Jackson Hole Mountain Guides’ office is in a strip mall at the south end of town. The facade and interior are not classically strip mall-esque, except of course for Jackson. The outer wooden/log covering is replicated inside with bare wood and log, structure, furnishings, and finish work.
Fourteen of us are crammed into a small room, sitting around four, white, plastic tables with barely enough room to pull chairs out. Three full cans of Dale’s Pale Ale sit conjoined by their plastic rings, while the remains of three other six packs are scattered around, either empty or quickly approaching that state. The bright, fluorescent lighting from high overhead burns in stark contrast to the previous eight hours of flat, natural light. Heads being held up by hands, droopy eyes, and windburned faces tell of three thousand feet of earned turns in cold, snowy, blustery conditions.
It is the end of the course, an AIARE Avalanche Level 1, and the instructors are trying to point us in the right directions for future learning, growth and development. Next to me, Dylan, a young bearded climber who guides on Devil’s Tower is being honest about human factors. “Man, when we stopped to dig that pit, I’ll be honest with you, I was thinking like, ‘there’s only another 500+ feet to to top, lets keep going” he says, eliciting nods of recognition and agreement around the table. “I was thinking “we should just go to the top and get some more turns’. So yeah, I would piggyback onto what others said about terrain management and social contracts. That is new to me.”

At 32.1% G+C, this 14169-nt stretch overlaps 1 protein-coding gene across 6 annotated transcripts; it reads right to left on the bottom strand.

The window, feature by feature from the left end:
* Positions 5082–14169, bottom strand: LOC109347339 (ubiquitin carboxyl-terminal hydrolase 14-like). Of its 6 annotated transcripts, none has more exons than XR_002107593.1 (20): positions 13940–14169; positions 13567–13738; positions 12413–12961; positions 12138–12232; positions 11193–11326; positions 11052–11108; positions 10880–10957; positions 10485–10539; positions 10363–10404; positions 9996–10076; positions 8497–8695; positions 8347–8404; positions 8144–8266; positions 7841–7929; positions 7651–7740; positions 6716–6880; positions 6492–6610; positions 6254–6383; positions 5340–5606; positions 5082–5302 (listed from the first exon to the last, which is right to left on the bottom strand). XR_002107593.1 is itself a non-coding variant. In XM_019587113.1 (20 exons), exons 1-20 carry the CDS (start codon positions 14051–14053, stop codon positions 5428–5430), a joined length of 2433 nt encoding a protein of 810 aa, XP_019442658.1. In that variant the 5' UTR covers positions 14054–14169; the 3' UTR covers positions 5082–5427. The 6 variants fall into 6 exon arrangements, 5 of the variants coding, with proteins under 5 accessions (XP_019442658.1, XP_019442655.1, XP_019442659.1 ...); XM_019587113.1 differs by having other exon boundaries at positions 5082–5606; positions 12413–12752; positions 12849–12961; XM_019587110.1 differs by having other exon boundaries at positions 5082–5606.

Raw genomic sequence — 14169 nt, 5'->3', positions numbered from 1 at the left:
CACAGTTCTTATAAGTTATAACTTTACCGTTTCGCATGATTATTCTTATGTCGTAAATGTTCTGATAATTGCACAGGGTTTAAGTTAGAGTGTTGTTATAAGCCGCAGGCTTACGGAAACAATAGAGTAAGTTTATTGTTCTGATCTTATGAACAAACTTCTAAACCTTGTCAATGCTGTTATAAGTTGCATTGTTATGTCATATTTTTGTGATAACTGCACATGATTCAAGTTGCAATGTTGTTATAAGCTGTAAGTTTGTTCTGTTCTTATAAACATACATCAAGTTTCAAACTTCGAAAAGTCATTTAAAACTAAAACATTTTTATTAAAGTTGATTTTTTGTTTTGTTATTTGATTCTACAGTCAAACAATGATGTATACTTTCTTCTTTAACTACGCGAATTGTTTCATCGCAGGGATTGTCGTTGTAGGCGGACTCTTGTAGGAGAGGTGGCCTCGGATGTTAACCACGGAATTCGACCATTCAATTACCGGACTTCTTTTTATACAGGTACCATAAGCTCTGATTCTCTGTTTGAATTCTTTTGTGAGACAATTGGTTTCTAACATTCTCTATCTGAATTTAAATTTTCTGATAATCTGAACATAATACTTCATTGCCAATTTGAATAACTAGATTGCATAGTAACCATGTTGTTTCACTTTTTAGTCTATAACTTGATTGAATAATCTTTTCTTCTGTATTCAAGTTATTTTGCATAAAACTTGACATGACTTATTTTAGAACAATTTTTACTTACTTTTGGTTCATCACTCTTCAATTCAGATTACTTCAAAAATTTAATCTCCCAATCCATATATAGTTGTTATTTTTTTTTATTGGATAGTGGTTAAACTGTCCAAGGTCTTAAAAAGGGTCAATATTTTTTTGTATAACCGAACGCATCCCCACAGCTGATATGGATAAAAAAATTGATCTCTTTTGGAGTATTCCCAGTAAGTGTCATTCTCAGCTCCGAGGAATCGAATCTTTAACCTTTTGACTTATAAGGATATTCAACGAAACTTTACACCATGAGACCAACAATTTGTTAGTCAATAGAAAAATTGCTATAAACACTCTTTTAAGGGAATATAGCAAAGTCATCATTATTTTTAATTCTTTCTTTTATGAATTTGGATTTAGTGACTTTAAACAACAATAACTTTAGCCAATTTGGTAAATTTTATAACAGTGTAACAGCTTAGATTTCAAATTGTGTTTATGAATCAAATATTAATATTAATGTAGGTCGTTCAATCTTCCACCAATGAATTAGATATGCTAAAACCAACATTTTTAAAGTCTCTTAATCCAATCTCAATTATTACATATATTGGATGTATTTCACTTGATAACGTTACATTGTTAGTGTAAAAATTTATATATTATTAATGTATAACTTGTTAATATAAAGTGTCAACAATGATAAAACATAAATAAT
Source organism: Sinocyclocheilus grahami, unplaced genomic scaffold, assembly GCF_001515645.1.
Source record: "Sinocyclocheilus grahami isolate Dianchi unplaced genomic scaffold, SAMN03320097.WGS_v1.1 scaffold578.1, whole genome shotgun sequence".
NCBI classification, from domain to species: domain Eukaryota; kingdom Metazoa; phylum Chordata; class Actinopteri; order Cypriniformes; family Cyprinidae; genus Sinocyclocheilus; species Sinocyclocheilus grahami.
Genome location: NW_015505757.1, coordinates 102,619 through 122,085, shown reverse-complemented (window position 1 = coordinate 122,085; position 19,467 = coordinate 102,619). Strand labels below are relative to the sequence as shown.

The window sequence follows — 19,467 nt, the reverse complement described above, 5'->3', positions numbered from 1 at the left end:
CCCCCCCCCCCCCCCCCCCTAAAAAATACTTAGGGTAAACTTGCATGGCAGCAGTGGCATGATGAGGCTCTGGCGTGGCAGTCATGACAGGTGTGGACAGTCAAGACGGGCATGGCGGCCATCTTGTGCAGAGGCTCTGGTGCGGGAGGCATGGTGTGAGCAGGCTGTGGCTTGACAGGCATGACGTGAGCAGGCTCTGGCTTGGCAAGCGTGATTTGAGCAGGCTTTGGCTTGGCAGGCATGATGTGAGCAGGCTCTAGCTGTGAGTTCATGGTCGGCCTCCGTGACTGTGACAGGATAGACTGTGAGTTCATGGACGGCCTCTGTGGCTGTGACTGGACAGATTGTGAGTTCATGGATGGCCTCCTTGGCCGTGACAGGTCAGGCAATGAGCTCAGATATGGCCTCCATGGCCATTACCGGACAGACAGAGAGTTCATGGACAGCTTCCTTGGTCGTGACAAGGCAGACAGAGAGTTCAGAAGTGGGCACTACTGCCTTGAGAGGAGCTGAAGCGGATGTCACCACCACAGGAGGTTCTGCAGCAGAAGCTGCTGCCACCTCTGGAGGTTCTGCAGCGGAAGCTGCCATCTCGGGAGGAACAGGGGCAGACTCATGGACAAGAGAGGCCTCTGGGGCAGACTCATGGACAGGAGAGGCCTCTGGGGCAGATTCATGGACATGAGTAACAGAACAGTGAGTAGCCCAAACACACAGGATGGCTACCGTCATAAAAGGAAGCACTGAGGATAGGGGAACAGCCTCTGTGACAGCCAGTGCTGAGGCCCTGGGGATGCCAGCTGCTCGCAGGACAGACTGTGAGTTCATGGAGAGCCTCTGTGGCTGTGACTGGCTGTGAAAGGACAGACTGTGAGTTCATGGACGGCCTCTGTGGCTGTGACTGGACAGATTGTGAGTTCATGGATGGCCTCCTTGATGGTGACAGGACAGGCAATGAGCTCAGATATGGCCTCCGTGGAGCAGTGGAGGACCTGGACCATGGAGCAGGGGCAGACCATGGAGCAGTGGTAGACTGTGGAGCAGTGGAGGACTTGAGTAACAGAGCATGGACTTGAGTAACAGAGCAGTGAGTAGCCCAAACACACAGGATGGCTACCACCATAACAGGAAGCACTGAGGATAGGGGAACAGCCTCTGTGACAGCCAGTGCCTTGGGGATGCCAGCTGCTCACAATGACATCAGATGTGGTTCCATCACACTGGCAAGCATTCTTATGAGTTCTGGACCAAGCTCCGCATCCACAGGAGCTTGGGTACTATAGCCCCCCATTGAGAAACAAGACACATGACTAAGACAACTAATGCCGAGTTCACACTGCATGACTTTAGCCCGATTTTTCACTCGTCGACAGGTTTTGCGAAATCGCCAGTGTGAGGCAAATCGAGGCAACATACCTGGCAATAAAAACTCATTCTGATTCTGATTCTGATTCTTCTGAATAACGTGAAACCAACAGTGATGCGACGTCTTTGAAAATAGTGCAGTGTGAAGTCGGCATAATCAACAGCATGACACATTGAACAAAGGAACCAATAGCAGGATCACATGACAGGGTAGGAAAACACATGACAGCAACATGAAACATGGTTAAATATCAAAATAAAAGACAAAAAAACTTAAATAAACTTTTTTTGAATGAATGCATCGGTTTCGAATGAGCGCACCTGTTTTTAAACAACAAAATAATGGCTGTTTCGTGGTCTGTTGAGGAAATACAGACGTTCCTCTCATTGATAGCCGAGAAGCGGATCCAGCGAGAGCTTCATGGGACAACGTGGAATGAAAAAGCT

Next to him, I lean back in my chair, balancing on its two back legs with the wall behind me for support. Dylan’s comment received no such nod of recognition from me, as several hours earlier, high on the side of Wimpy’s, a classic backcountry ski tour in Grand Teton National Park, I was pretty focused on learning what the snow and our instructors had to teach us. I didn’t realize however that there might be learnings I didn’t expect.